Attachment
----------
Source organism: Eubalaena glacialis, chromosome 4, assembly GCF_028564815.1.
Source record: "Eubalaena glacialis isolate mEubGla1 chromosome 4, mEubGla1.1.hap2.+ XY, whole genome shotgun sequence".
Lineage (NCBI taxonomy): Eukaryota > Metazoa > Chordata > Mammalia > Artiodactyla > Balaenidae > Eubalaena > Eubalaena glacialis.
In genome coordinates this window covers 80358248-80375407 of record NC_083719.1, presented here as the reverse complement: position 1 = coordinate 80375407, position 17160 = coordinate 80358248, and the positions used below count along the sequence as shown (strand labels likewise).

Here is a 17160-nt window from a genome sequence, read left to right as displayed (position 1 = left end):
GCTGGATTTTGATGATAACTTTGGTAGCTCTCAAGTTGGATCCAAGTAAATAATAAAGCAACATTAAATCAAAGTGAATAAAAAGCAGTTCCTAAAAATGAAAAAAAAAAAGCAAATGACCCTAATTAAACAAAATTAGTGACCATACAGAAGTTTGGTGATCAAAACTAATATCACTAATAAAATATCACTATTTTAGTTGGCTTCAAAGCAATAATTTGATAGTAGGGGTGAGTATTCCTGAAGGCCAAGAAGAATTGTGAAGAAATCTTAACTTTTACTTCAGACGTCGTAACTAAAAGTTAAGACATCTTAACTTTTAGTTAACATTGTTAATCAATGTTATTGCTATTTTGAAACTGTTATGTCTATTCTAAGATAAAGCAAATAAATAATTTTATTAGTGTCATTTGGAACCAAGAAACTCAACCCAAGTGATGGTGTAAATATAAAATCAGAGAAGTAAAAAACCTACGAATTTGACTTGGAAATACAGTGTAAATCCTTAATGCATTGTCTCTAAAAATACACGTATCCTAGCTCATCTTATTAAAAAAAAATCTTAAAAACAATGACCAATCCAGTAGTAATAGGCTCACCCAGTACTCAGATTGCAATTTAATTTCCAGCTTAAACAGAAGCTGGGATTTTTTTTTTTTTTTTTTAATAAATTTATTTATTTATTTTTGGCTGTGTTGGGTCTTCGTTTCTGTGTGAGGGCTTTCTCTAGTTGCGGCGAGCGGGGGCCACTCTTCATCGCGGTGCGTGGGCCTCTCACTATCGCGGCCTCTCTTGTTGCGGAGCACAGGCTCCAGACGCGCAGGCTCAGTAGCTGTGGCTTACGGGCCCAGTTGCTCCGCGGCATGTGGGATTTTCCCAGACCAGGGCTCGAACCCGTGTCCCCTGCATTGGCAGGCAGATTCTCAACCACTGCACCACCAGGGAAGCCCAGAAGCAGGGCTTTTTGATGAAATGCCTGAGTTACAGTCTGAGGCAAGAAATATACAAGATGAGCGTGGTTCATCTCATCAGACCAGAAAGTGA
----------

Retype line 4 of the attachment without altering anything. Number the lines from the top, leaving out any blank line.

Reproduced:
In genome coordinates this window covers 80358248-80375407 of record NC_083719.1, presented here as the reverse complement: position 1 = coordinate 80375407, position 17160 = coordinate 80358248, and the positions used below count along the sequence as shown (strand labels likewise).